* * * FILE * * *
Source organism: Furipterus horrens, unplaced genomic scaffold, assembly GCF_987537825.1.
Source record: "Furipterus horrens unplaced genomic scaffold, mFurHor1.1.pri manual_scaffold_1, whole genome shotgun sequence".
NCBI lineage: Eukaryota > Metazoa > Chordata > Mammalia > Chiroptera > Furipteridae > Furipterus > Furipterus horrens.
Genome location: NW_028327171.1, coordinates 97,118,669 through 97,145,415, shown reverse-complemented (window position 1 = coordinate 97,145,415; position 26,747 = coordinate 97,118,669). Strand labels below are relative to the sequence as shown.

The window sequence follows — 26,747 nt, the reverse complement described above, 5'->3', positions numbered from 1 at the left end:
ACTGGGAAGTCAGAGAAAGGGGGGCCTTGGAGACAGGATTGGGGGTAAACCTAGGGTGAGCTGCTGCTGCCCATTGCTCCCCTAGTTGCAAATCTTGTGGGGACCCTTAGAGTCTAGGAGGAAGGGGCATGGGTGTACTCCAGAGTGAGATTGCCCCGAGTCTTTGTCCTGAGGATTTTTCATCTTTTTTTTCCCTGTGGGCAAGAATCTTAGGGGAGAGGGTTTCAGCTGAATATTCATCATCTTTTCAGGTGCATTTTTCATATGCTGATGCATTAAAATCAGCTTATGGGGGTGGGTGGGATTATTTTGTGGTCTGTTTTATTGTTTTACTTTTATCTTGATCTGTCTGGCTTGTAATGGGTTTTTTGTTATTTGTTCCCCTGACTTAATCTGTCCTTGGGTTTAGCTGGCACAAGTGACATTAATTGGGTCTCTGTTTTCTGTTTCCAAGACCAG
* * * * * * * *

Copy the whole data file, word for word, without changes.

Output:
Source organism: Furipterus horrens, unplaced genomic scaffold, assembly GCF_987537825.1.
Source record: "Furipterus horrens unplaced genomic scaffold, mFurHor1.1.pri manual_scaffold_1, whole genome shotgun sequence".
NCBI lineage: Eukaryota > Metazoa > Chordata > Mammalia > Chiroptera > Furipteridae > Furipterus > Furipterus horrens.
Genome location: NW_028327171.1, coordinates 97,118,669 through 97,145,415, shown reverse-complemented (window position 1 = coordinate 97,145,415; position 26,747 = coordinate 97,118,669). Strand labels below are relative to the sequence as shown.

The window sequence follows — 26,747 nt, the reverse complement described above, 5'->3', positions numbered from 1 at the left end:
ACTGGGAAGTCAGAGAAAGGGGGGCCTTGGAGACAGGATTGGGGGTAAACCTAGGGTGAGCTGCTGCTGCCCATTGCTCCCCTAGTTGCAAATCTTGTGGGGACCCTTAGAGTCTAGGAGGAAGGGGCATGGGTGTACTCCAGAGTGAGATTGCCCCGAGTCTTTGTCCTGAGGATTTTTCATCTTTTTTTTCCCTGTGGGCAAGAATCTTAGGGGAGAGGGTTTCAGCTGAATATTCATCATCTTTTCAGGTGCATTTTTCATATGCTGATGCATTAAAATCAGCTTATGGGGGTGGGTGGGATTATTTTGTGGTCTGTTTTATTGTTTTACTTTTATCTTGATCTGTCTGGCTTGTAATGGGTTTTTTGTTATTTGTTCCCCTGACTTAATCTGTCCTTGGGTTTAGCTGGCACAAGTGACATTAATTGGGTCTCTGTTTTCTGTTTCCAAGACCAG